## A BUOY-BASED WEC DEVICE TO PROVIDE LOW POWER TO SENSORS OMAE2009-80091

### BibTeX

@MISC{Davis_abuoy-based,

author = {Edward P Davis and R Cengiz Ertekin and H Ronald Riggs},

title = {A BUOY-BASED WEC DEVICE TO PROVIDE LOW POWER TO SENSORS OMAE2009-80091},

year = {}

}

### OpenURL

### Abstract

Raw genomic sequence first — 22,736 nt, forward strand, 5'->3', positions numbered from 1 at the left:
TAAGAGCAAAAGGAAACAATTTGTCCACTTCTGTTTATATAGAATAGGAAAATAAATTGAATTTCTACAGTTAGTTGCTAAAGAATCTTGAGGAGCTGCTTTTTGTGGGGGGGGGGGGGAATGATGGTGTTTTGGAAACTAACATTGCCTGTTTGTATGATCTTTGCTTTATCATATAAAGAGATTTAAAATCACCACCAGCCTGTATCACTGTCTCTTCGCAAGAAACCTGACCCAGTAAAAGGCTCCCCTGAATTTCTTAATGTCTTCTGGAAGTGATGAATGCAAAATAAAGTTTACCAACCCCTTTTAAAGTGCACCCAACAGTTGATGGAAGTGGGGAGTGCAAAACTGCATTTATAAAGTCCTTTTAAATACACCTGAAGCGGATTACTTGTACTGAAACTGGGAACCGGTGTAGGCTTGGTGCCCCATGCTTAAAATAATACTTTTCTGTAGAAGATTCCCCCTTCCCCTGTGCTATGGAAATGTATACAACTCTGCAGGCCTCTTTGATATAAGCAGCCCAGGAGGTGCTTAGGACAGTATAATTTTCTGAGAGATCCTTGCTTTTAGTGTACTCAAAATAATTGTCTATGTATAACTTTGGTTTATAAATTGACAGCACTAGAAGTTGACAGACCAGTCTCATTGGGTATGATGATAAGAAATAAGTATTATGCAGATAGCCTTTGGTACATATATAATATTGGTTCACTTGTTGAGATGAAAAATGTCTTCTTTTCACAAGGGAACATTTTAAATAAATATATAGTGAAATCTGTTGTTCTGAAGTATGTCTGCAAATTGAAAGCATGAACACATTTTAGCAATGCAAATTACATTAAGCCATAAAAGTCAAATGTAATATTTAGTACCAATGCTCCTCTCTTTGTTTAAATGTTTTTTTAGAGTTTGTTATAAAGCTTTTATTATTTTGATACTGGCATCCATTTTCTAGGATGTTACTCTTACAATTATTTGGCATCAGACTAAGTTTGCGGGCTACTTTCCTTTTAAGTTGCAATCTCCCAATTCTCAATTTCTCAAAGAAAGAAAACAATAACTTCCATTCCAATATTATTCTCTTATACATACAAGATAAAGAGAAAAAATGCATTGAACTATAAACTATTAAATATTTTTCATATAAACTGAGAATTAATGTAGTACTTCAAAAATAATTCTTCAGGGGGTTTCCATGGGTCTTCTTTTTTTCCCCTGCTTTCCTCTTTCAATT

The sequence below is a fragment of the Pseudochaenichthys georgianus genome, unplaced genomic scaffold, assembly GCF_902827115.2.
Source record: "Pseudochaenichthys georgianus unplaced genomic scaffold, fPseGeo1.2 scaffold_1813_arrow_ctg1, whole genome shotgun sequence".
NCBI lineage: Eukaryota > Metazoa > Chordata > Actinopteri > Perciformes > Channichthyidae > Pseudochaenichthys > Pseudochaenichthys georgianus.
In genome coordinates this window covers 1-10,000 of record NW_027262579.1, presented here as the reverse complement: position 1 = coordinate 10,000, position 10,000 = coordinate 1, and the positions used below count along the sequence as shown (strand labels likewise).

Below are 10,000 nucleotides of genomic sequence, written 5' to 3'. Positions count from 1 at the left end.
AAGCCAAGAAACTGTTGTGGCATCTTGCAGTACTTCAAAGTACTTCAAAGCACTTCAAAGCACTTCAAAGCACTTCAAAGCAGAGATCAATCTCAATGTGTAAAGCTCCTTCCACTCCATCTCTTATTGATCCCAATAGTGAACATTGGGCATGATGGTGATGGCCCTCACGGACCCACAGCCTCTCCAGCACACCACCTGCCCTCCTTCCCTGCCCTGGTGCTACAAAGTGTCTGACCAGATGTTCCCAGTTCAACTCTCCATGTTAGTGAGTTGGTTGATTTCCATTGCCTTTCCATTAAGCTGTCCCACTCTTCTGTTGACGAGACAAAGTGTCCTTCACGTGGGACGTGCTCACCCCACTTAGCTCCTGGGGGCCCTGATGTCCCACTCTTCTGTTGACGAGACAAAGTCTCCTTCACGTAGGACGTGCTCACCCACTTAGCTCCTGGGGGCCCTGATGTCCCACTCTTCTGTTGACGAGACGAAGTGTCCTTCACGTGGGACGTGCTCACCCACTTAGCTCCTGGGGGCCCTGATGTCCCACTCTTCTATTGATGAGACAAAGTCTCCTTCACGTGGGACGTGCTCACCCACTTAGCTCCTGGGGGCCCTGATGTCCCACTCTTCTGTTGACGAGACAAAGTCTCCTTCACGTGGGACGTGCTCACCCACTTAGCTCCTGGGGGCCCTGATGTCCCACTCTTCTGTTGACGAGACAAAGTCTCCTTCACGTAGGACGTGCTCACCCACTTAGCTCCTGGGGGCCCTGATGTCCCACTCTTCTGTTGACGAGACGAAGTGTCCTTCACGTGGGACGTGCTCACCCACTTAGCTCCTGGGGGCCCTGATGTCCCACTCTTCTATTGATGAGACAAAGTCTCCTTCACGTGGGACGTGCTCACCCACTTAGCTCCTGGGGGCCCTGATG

ABSTRACT INTRODUCTION Remote ocean instrumentation and monitoring techniques often rely on floating buoys with a variety of sensors to acquire time series measurements such as ambient noise, acoustic tracking or communications. The operating lifetime of small remote buoys is limited by onboard battery power. Remote acoustic sensors with hydrophone arrays, onboard RF transmitters, GPS receivers and other support electronics can draw up to 100-200W of continuous power in operation, limiting battery life in many cases to 12 to 24 hours between recharge. Recharging is inconvenient, and often impractical to the point that many compact sonobuoys are designed to scuttle themselves after about a day. The associated cost, as well as the environmental impact of sending large amounts of battery and electronic hardware to the bottom of the ocean, is a strong driver for developing renewable ocean power sources for semi-permanent unattended buoy deployments. This paper describes the first phase of what will hopefully be a multi-stage development effort for small ocean energy scavenging buoys. The primary technical objectives of the Phase 1 effort were: • Design and modeling of a float-pull cord wave energy generation system. • Preliminary sizing and conceptual design of the ultimate 100-200W open ocean power generating system. Phase 1 concentrated on proof of concept of the power generation mechanism and float. The next phase of the project will begin the transition to open water operation by examining the sea anchor that will ultimately be necessary for open water operation as well as scaling the power upwards from 50W to 100-200W. In support of this vision, a simple, low-cost buoy size platform capable of generating power by scavenging energy from ocean wave motion is developed and demonstrated. The phase 1 prototype is designed to deliver a minimum of 50W of average power from the wave motion characteristics. The motions and the resulting tension in the mooring line are calculated through a linear potential-based computer program. The heaving-body WEC (Wave Energy Converter) design and the modeling are discussed. The design data and the calculations are presented as part of proof of concept of the power generation mechanism and the buoy. Phase 1 consisted of: • A modeling and simulation phase to size the concept, predict how much power it will generate under various conditions, and calculate the resulting forces and reactions on the various subcomponents. • A design phase for the prototype (and some preliminary conceptual designing of the ultimate product -enough to ensure that the prototype is representative of the product). to the analysis (and in Phase 2 enhance the models accordingly). Phase 1 helped to prove the viability of the concept of a pullcord generator coupled to an inflatable surface float, and verify that model and experiments correspond for the 50W prototype. It will help to answer questions such as the sea state required to generate a given amount of power for this arrangement given a certain size float and set of allowable forces. The Phase 1 baseline models will also ultimately be used to examine the anticipated sizing of the components for the ultimate full 100-200W operation. The device that we describe here to generate energy from wave motion is more compact and lighter weight than many that are available today (see for example, The inflatable float at the surface (which is often used in sonobuoy systems anyway for radio communications antennas) will move up and down with the action of the waves. The underwater portion of the sonobuoy (where the hydrophones and acoustic devices are typically located) was anchored to the bottom in Phase 1 (see To calculate how much energy can be generated from such an arrangement, we look at typical sea states: • Sea State 3: 2.87ft significant wave height and 7s peak period. • Sea state 4: 6.15ft significant wave height and 12s peak period. For example, in order to generate 100W (average) power from a 1m average wave amplitude with this approach, 700 N (157 lbf) of force would have to be developed on the tether (Energy = Force * Distance, hence 700 N * 1 m = 700 J, Power = Energy / Time, hence an average power of 100 W). The 700 N force is generated by the float rising with the wave, and the underwater sail or anchor creating an equal and opposite counterforce underwater (the sail feature of the underwater portion of the system allows it to generate a larger counterforce than it could achieve by its mass alone given the buoyancy effects when submerged in water). This mechanical energy is converted into electrical power by a generator coupled to a spool mechanism that the tether winds and unwinds about In deep water, wave energy dissipates rapidly with depth. However there is some wave energy present down to a depth equivalent about one half the wavelength of the surface wave. For a typical open ocean wave, wavelengths can be 100m, which means that to avoid significant motion of the wave the sea-anchor portion of the system would have to be submerged 50m or deeper. However, due to the rapid fall off in wave energy with depth, it may not be necessary to place the anchor portion this deep in actual practice. Trex and University of Hawaii have modeling and simulation tools available which allow us to model the dynamics of the tether cable and its effects on the generator, float, and submerged portions of the system. Ultimately we hope that buoys using this technology may be used for: MODELING The physical model consists of a buoy floating on the surface, a submerged Mechanism Box below the buoy and the mooring lines that connect them to each other and to the sea floor. The model can be seen in The results of the analysis are RAOs for body motions and mooring line forces. These RAOs are used, together with the wave spectra, to obtain estimates of the short-term extreme response. Bretschneider spectrum is used in the irregular-sea analysis for the two different significant wave height and peak period combinations (see the last section) used in the study. The average water depth of 33ft is used in the hydrodynamic calculations. The buoy is a sphere of 27in diameter. It weighs 20 lbf in air but with 50lbf of buoyancy there is a pretension of 30lbf in the connector that connects it to the Mechanism Box below. Only 6in of the buoy is submerged below the SWL. Therefore, the mass of the buoy is 1.553slug and the mass moment is 0.7862slug-ft^2. The center of gravity is on the SWL where the body coordinate origin is. The panel model of the buoy is shown in The buoy is connected to the Mechanism Box by a very stiff connector (axial stiffness 1x10^6 lbf/ft). There is pretension of 30lbf in this connector and therefore the two transverse components of the stiffness matrix are 60lbf/ft each since the length of the connector is 0.5ft. Other components of the stiffness are assumed zero, i.e., the connector provides no resistance to any rotations. The Mechanism Box is modeled as a rectangular box of 8in width, 16in height and 16in length. It weighs 60lbf in air. Thus its mass is 1.863slug. As a result, the steel rope that connects the Mechanism Box to the sea floor is pretensioned an additional amount of 16lbf so that the total pretension in the line is 46lbf. The mass moment of inertias of the Mechanism Box are 0.2483slug*ft^2 in the x (longitudinal) and z (vertical) directions, and 0.552slug*ft^2 in the y (transverse) direction. The x axis corresponds to the zero degree wave heading. The center of gravity is assumed to be 0.5ft below the body coordinate origin which is at the centroid of the Mechanism Box. The Mechanism Box is connected to the sea floor (Anchor Box) by a steel rope. The steel rope is pretensioned a total of 46lbf and thus the transverse components of the stiffness matrix is 1.58lbf/ft. The axial stiffness of the steel rope is determined through experiments. The stainless steel cable is 3/16" diameter stranded cable made up of 7 sub-cables wrapped together in a helix. The "sub-cables" are each made up of 19 individual solid stainless steel wires each 10 mils in diameter. The helix of the cable bends around to the right and it is 7 x 19 (7 major strands of 19 filaments each). Its pitch is 1.15". The laboratory experiments provided us with an axial stiffness of 3,697 lbf/ft (244lbf of tension over 0.2% strain). Even though we have the stiffness of the steel rope, it is not possible to directly use it in the calculations since the rope winds about the spool mechanism. Electricity is generated only when the buoy-mechanism-box combo moves up, i.e., over one-half of the wave cycle only. One way to model such a physical system is through the use of a viscous dashpot (damper) instead of the stiffness of the steel rope. During the dry laboratory experiments, it is determined that the winding velocity of the steel rope is approximately 2ft/s when the pull force is about 150lbf. Therefore, we have decided to use a viscous dashpot coefficient of c=75lbf/(ft/s) in HYDRAN calculations. SIMULATION RESULTS Fig The amplitude of the vertical force or the axial tension (dynamic) in the steel rope that connects the Mechanism Box to the sea floor can be obtained through the following equation: where ω is the angular wave frequency, c is the viscous dashpot coefficient and x 3 is the heave amplitude. This force is shown in 3 Copyright © 2009 by ASME LINE TENSION VERSUS WAVE POWER The Phase 1 preliminary/conceptual design was altered as shown in • Preserve buoyancy of float (currently ~300 lbf) • Not puncture and have to re-seal the inflatable skin • Allow mechanism to also displace water, minimizing the resulting loss of buoyancy This appears to be acceptable from preliminary calculations: • 700N = 157lbf over a 1m displacement every 7s (waves) would yield 100W • 25 lbf return spring brings the total extension force to 182 lbf • Maximum submerged buoyancy of about 300lbf appears possible from the buoy • This yields a design margin of almost 2 on most key parameters -likely satisfactory in this early stage of the design We have developed a crude yet surprisingly effective method of testing, sizing, and determining the necessary gearing and load characteristics of our electrical generators. By placing a candidate generator in a clamp on a mill or drill press, and then changing the electrical loads and rotational speed, we have developed families of curves for different generators to obtain the power as a function of the RPM. What was evident from our earlier efforts is that to achieve 50W at a low rotational speed (which is desirable in terms of limiting gearing), and with a larger margin of safety, we needed to order a larger generator than those we already had on the shelf. We have received this generator, and the resulting test data are shown in We also tried lowering the load impedance to 3 ohms as shown in the blue trace on the graph (again A prototype was fabricated in the laboratories of TREX Enterprises Corporation in order to test all major subsystems of the design prior to final integration (and more expensive tests in the ocean will follow). It is important to note that the first initial prototype was not waterproof -it is simply meant to hold the components in place for dry land tests in the lab to confirm their proper performance prior to being incorporated into an appropriate water tight enclosure Over 150 Watts of peak power was generated from this system in a laboratory environment, at relatively modest pull-forces (150lbf and less out of about 300lbf buoyancy potentially available from the A5 buoy). We can now predict the available wave power. The average wave power over a wave cycle is obtained by multiplying Eq. (1) by heave velocity and integrating over the wave cycle. Recall further that we can only produce power in one-half of the wave cycle. The resulting (average) wave power can be shown to be 4 / 2 3 2 x c P AV Since about 140lbf of pull force is predicted by the calculations when the wave amplitude is 2ft and the wave period is 5-7s, we estimate that we can generate over 140W of power. 142W peak power is needed for 50W average power since only in one-half of the wave cycle the steel rope will be providing the rotation to the drum, and in the other half, it will simply be retracted by the return spring. On average, about 35.4% (100*0.707/2) of the peak power obtained from The significant value of the tension in the steel rope is 102lbf in Sea State 3 and 151lbf in Sea State 4. The short term extreme spectral results for the tension in the steel rope for two different sea states based on the Bretschneider spectrum showed that in Sea State 3, the extreme tension is 190lbf and for Sea State 4, it is281lbf (for zero wave heading). Finally, the average wave power obtained from Eq. (2) is shown in CONCLUSIONS Phase 1 helped to prove the viability of the concept of a pullcord generator coupled to an inflatable surface float, and verify that the model and the laboratory (dry) experiments correspond to the 50W prototype. We have answered questions such as the sea state required to generate a given amount of power for this arrangement given a certain size float and set of allowable forces. The Phase 1 baseline models will also ultimately be used to examine the anticipated sizing of the components for the ultimate full 100-200W operation. As a further demonstration of the concept, we plan to conduct in ocean (near-shore) experiments with the prototype float/anchor/pull-cord system to generate 50W of power -at the end of a pier for example. One potential site for this test is Kilo Nalu Near-shore Reef Observatory on Oahu, which experiences waves enhanced by the shallow bottom (breakers). We may also look for other similar sites, piers, or points in Hawaii. ACKNOWLEDGMENTS We would like to thank the Office of Naval Research for their support and funding of this project, as well as allowing us to publish these results. We are also grateful to Prof. Ronald Knapp of the Univ. of Hawaii for providing us with the laboratory data on the stiffness of the steel rope used here.